“To have another language is to possess a second soul.”
“To have another language is to possess a second soul.”- Charlemagne
Learning a new language is an achievement anyone can be proud of and it’s exciting and beneficial at all ages. It offers many practical, intellectual and aspirational benefits. A wave of new research shows the incredible psychological benefits of learning a second language. These benefits extend far beyond being able to order a cup of coffee abroad or ask directions to your hotel.
1. Learning a Foreign Language Boosts Brain Power
Medical studies have shown the positive effect learning a second language has on the brain. A foreign language is a whole new system with distinct rules, etymology, and meaning, which are just a few of the complexities of a language. Learning a new one puts the brain to work by recognizing this new language structure. As the brain works out meaning and makes full use of this new arsenal to express ideas, it sharpens its reading, negotiation, and problem-solving skills. The fact is, language centers in the brain actually grow in the process of learning a second language.
2. Stave off Alzheimer’s and Dementia
Knowing a second language can postpone the onset of dementia and Alzheimer’s by 4.5 years. This is significantly better than the best Alzheimer’s drugs, which can only delay symptoms by 6-12 months. Brain scans have found a noticeable difference in the brain activity of bilingual seniors. Their brains work much more efficiently, more like those of young adults. Scientists believe these seniors’ brains have more reserve brain power that helps compensate for age-related memory loss.
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3. Improved First Language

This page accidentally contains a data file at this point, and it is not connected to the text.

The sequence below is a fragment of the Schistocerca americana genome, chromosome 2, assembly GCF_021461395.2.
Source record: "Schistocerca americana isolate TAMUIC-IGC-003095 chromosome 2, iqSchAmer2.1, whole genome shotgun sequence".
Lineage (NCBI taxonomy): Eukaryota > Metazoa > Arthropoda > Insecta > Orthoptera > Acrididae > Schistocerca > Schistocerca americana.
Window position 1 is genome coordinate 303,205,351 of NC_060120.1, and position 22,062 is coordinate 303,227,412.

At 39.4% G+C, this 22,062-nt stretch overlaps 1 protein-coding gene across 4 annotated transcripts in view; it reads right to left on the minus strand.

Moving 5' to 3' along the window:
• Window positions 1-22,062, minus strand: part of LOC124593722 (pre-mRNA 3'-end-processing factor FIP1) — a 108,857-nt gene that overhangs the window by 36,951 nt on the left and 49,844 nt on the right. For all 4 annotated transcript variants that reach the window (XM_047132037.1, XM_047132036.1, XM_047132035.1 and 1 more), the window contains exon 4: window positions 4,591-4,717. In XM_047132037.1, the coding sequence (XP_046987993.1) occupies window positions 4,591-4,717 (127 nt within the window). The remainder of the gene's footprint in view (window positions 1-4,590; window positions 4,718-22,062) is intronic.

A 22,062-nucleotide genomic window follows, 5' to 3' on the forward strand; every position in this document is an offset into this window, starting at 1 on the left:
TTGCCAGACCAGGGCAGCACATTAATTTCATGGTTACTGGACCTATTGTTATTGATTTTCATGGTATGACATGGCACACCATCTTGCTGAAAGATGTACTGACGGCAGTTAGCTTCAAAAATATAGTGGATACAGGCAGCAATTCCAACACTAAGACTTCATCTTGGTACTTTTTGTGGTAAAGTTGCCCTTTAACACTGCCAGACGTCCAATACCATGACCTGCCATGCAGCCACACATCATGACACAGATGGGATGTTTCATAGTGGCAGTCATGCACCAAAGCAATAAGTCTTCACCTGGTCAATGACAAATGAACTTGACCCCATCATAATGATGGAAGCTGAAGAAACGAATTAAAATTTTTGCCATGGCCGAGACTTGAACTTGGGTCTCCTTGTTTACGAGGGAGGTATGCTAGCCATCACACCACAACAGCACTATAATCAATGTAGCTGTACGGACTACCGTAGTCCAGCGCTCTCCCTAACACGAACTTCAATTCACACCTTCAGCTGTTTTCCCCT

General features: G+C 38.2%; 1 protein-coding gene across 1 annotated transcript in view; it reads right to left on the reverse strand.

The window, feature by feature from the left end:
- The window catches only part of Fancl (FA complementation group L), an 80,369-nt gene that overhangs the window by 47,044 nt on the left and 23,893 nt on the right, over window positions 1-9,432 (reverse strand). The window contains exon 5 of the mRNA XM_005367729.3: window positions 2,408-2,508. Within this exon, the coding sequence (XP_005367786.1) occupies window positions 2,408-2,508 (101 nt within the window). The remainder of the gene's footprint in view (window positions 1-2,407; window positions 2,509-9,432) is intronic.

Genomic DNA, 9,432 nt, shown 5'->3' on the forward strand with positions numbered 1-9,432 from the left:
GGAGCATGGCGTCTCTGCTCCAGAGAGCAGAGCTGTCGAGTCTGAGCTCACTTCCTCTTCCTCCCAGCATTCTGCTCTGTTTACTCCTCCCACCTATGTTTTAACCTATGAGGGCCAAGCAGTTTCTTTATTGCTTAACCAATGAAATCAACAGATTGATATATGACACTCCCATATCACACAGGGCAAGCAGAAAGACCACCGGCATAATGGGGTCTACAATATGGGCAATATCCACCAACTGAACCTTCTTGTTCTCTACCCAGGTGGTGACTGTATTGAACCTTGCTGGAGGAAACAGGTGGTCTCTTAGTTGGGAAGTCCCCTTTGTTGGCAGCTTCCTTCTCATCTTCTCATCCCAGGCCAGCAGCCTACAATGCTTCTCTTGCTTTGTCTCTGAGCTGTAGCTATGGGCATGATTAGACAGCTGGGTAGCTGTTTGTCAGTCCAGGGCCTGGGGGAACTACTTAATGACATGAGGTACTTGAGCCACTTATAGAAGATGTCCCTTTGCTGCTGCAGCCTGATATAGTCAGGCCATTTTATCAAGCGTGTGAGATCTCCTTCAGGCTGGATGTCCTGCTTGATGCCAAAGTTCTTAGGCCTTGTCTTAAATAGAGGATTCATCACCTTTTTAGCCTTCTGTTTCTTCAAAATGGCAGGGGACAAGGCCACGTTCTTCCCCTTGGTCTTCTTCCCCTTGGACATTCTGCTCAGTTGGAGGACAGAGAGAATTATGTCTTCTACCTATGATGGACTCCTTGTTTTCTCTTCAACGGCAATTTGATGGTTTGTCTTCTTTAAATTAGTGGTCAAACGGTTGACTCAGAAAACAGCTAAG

As we go about our everyday lives, we rarely give a second thought to our own grammatical structure and vocabulary. However, when learning a new language, many people find they have a greater understanding of their first language. Learning a foreign language draws your focus to the mechanics of language: grammar, conjugations, and sentence structure. This makes you more aware of language, and the ways it can be structured and manipulated. These skills can make you a more effective communicator and a sharper editor and writer.
4. Boost Your Memory
We know that people who speak more than one language fluently have better memories and are more cognitively creative and mentally flexible than people who are monolingual. The more the brain is used, the better its functions work. Learning a new language structure entails becoming familiar with vocabulary and rules, and applying this memorized information to communication. This strengthens your memory because your brain’s ability to associate information with mnemonics has been boosted, and it is better at retaining information.
5. Improve Understanding of the World
A language is a doorway to a particular culture. Learning a new language enables a person to have a broader understanding of that culture. You will have access to a whole new array of film, music, and literature, and a greater understanding of the history and culture of the nation – and ultimately, a better understanding of the way the world works, including politics and international relations. You will be able to connect through books, TV, and the Internet and converse with a whole country’s worth of people, which broadens your horizons, interests, and views. A whole new world will be open to you.